The organisers e mailed to say they would endeavour to keep the predatory animals in the park well away from the runners. ENDEAVOUR ! Now there’s a word. “Excuse me Mr. Lion there’s a race on do you mind feasting elsewhere” In the small print they said you were not allowed to wear headphones during the event so you could be aware in the “Unlikely event of disturbing a dangerous animal” I felt a bowel movement and I hadn’t even left for SA yet. I suspected those Puff Adders were going to get loads of opportunities to taste Irish bollock.
 

SUNSET ADDO

The advice was to train appropriately to attempt to replicate the potential conditions of a race in a Safari Park in the African summer so I cleverly did the opposite by packing in a winter of peat plodding in the icy Mournes with the patient Ultra king Greg McCann giving me plenty of great advice. Like “Have you ever thought of having yourself sectioned”
 
Race week arrived and a heat wave was forecast. How happy was I ? The average temperature on race day was 100 degrees Fahrenheit but in the well named Valley of Tears it reached 120. That’s where Jan Smuts of Boer fame slaughtered the Brits. It nearly slaughtered me. Even after sunset the lowest temperature was 82F. That acclimatisation training in the week before I left in that snowstorm on the summit of Donard would surely work to my advantage.
 
My 50 miler started early…. before sunrise. I was staying at a nearby Game Lodge and headed to my car early doors. There was a Zebra standing right beside it. It saw me … farted loudly … and bolted. To be fair that’s the way most mammals react when they first meet me. The race began at 0530 just before the African dawn. It was so romantic I almost kissed myself. And we were off. 81 of us. I was the only Irishman. I didn’t really have to tell you that did I ?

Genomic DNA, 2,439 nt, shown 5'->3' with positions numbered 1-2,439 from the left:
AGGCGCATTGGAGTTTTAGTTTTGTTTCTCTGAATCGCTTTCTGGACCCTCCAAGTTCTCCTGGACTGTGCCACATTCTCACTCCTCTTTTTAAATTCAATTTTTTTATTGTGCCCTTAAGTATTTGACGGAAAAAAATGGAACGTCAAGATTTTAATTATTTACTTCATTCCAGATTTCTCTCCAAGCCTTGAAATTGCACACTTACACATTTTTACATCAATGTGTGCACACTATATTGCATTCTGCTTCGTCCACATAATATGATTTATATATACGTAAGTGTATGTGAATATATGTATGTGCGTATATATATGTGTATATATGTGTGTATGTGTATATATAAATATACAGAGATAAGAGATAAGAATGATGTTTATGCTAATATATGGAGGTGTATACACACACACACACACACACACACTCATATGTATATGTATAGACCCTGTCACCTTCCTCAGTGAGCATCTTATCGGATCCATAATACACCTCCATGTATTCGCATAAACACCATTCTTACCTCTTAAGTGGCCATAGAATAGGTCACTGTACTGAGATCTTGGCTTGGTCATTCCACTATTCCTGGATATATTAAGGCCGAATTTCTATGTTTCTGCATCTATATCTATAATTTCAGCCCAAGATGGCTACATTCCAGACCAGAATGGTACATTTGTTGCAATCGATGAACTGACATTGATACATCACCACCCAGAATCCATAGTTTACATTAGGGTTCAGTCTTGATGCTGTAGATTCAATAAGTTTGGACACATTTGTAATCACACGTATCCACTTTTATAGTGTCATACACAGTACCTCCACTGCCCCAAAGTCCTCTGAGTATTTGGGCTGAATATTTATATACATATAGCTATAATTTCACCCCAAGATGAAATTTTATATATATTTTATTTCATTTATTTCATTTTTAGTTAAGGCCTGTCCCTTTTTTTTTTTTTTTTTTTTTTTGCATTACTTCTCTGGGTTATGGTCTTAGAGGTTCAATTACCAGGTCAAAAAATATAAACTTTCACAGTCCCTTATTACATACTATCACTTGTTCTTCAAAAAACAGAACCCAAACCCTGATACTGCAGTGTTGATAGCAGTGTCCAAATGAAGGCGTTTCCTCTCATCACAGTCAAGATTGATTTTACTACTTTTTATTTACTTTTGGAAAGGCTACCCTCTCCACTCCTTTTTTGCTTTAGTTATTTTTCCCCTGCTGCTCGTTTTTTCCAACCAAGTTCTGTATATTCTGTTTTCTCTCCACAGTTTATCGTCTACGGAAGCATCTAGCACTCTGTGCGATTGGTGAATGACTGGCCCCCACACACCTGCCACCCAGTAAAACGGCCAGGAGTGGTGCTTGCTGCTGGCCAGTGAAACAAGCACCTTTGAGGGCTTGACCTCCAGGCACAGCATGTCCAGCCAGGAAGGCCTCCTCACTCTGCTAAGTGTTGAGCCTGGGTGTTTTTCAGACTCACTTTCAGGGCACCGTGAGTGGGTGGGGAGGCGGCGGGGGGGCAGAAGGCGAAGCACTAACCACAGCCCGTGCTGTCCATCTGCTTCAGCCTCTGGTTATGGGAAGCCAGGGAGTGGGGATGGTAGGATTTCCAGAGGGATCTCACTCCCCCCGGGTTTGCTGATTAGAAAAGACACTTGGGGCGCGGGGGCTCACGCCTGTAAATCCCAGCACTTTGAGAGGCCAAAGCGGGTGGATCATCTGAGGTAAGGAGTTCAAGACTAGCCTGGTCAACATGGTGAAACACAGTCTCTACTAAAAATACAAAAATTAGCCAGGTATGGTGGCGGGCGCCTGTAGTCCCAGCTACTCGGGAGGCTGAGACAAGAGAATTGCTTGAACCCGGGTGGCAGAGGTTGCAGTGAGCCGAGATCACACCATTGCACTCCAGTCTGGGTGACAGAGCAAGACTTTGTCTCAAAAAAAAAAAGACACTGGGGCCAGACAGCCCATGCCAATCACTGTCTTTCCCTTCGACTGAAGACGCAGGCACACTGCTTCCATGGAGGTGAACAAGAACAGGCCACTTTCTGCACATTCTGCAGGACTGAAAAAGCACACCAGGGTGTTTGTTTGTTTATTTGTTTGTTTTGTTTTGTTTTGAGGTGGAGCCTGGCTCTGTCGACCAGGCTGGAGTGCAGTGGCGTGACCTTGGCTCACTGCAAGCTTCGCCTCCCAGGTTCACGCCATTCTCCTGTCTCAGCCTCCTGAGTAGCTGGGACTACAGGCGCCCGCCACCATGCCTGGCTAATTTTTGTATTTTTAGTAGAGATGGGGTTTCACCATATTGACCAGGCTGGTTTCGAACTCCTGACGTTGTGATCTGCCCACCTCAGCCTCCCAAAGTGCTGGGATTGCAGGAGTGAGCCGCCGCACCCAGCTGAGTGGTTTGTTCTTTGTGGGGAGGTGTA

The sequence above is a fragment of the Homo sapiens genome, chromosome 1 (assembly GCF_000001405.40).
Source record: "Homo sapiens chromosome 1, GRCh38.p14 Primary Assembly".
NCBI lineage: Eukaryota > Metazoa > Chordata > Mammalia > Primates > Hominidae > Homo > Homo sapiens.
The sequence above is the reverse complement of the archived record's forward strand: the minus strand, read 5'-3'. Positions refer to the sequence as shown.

The sun came up fast, as it does on the equator, and we faced just short of 12 hours of baking heat. It was a heat that just totally enveloped you. Crushed you. Smothered you. Burnt your soul. I had this feeling that God had placed a super heated concrete block on my head and was trying to drive me into the baked African dirt. God, to give him credit, was well within his rights. I’ve been a sinner.

LONG WALK TO FREEDOM

 
There were checkpoints every 6 miles or so. All of them well stocked with loads of goodies including boiled salted spuds. Didn’t they realise this would give an Irishman an unfair advantage ? Like Lance Armstrong on EPO. Before the race my lovely chum Oonagh Hunter, herself a noted trail athlete, a multiple completer of the three day AfricanX and an Ironman (Woman) as well, had arranged coffee with her old schoolchum SA Ultra star Linda Doke who had raced on the same Salomon team as Kilian Jornet.
Linda inspired me with a personal experience from the 2016 100 mile race – which she won. At night in the pitch black of the bush she spotted a large dark patch on the trail. Not being able to identify what is was with the narrow beam of her headtorch Linda ran round it. Turned out it was a pool of fresh blood. The result of a Leopard kill. It had leapt from the bush and pulled a Buck to its death. The kill had been witnessed by runners ahead. Thanks Linda. Another bowel movement.

IMG_0223 (2)